Tabatha: I’m with you ladies on this one. I’m not a huge fan of this episode only because it’s just a little too ridiculous – even for this show (and that’s saying something). I do like the added jab at “the Winchester boy” being immune, as was suspected. It sort of sets us up for what’s coming.
Emmie: “Hunted” is a pretty decent episode to me. I love that they bring Gordon back in, and I also love the continuing demon storyline within this episode. Ava is an interesting character, but I wish they had fleshed out her motivations a little more. She waggles back and forth between “I’ma get up and drive to find a stranger on faith alone!” and “YOU ARE FULL OF DONKEY HOOEY, SAM WINCHESTER” a little too much for me, though I do like her. The Gordon dynamic is always rather interesting to me, because it gives a picture of what hunters with no relationship to Sam and Dean whatsoever would think of Sam objectively, albeit taken to a bit of an extreme.
Kelly: I think that I wanted more backstory on Ava and the implication that Sam was starting to find fellow sufferers of some odd fate. We get a taste of it, IMO, and then BAM! Gordron enters the pictures. Honestly, the episode kind of lost me from that point. I figured Sam and Dean would be ok and Gordon would pay some price. Poor Ava though, I thought that she might make it, but why would I think that? Duh! I should know better, I guess I still had hope.
Tabatha: Ava’s character irritates me. She flip-flops more than a fish out of water, there’s not nearly enough of a backstory on her, and then POOF! she’s gone. I expected we’d get some sort of bonding between her and Sam – something, anything! But nope. Here and gone, and that’s that. It’s a shame, because I think that Ava’s character could have been really, really good.
Emmie: This was my second watchthrough of “Playthings,” and I think it grew on me a bit more the second time around. I like that they made Tyler a female name, and I also really loved the creepy dolls and the ambiguity surrounding Maggie for the first act of the episode so that finding out the mother couldn’t see her was a surprise. I also had a bit more appreciation for the self-sacrifice of the grandmother — I think the first time through I felt like, “Okay, she’s old and immobile, and being a ghost with her sister wouldn’t be that bad.” This time I realized more of the depth of what that meant she had to forgive and put aside: the murders of people who tried to change the hotel, the attempted murder of Tyler, etc. That gave me a higher level of respect for that very tough choice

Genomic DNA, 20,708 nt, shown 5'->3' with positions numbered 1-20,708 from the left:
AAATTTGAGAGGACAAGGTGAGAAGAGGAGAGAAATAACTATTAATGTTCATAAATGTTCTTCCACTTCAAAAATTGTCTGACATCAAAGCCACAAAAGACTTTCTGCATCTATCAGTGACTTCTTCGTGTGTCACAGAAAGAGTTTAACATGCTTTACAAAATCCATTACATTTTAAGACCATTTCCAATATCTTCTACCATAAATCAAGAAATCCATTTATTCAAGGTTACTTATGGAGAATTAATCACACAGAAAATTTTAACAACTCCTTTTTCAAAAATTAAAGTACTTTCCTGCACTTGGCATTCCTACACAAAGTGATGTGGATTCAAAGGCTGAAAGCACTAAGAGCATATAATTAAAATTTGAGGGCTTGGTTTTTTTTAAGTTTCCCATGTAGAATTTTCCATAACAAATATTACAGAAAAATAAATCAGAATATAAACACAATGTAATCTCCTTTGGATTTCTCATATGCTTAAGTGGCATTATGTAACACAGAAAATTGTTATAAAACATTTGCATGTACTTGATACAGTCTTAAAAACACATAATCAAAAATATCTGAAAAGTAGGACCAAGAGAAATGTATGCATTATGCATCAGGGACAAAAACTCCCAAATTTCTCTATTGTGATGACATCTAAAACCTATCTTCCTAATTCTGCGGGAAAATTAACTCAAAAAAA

Kelly: I was enjoying “Playthings”. It had a creepy setting in an old hotel with dolls and kids and murder and mystery and then Dean had a drink with an old guy at a glowy bar. Cue instant chilling fllashback to Jack Nicholson having a sip (or two or three) in that old hotel in The Shining. Was that done on purpose?
(Let’s check it out!)
I don’t remember the dialogue from The Shining in that scene but my gut says that Dean is having a similar conversation as Jack Torrance did with the hotel bartender about the problems of the old inhabitants of the hotel.
But back to the story, I thought it was well written and that the guest characters were well rounded. Having good b characters really made for strong episodes in this arc. Maybe that’s true for all episodes?
PS!. My husband, the secret Trekkie, pointed out that Ten Forward had a glowy bar too. And Guinan was quite knowledgeable about old things.
Tabatha: Le SQUEE!! I love this episode! First of all, as Kelly brought up, the HUGE nod to “The Shining”, which is one of my all-time favourite stories. Second, the thought that this mom is just doing her best, trying to make a life for her and her daughters – and then you realize daughter. Singular. Chills, I tell you, chills!
Kelly, I never made the Trek/Ten Forward bar connection before – neat!
Emmie: I definitely think this was a callback to The Shining, but I didn’t notice it the first time through. The whole thing with this set-up (even the two little girls, although they’re not twins in the SPN episode!) is pretty cool. Once I visited the Stanley Hotel in Estes Park. I am soooo glad I did that BEFORE seeing The Shining and not after…
That about wraps up this week! Chime in with your thoughts on these episodes in the comments! Next arc will cover “Nightshifter” (*Snoopy dance!*) through “Roadkill,” so we’ll be getting ready! Rewatch with us (or watch for the first time), and get ready for the next Supernatural Roundtable!
Meet Your SPN Knights of the Roundtable…
Emmie Mears is the creator of Searching for SuperWomen and an author of urban fantasy. Her favorite fandoms are Buffy the Vampire Slayer, Supernatural, Star Wars, and — oh, who is she kidding? Too many to name. Catch her on Twitter (@emmiemears) or tweeting from the @WeAreSuperWomen account about all kinds of abundant geekery.
Tab Bourgiugnon didn’t choose the Geek Life; the Geek Life chose her. Thanks to a husband and two kids who regularly bombard her, she’s got a never-ending supply of interesting and geeky things to think about. In her grown-up life she’s a word-and-media slayer, and regularly engrosses herself in all things marketing. You can find Tab on Twitter (@tab_b).
Kelly McLaughlin, a mom to two boys, works part time counting money and is married to her college nerd sweetheart. She found Buffy while burning dinner for her kids. Her fandoms include the Whedonverse, Supernatural, Star Trek, Whoverse, and Legos. Kelly desperately wants to read Joss Whedon’s Wonder Woman script. Say howdy to Kelly on Twitter (@hann23)!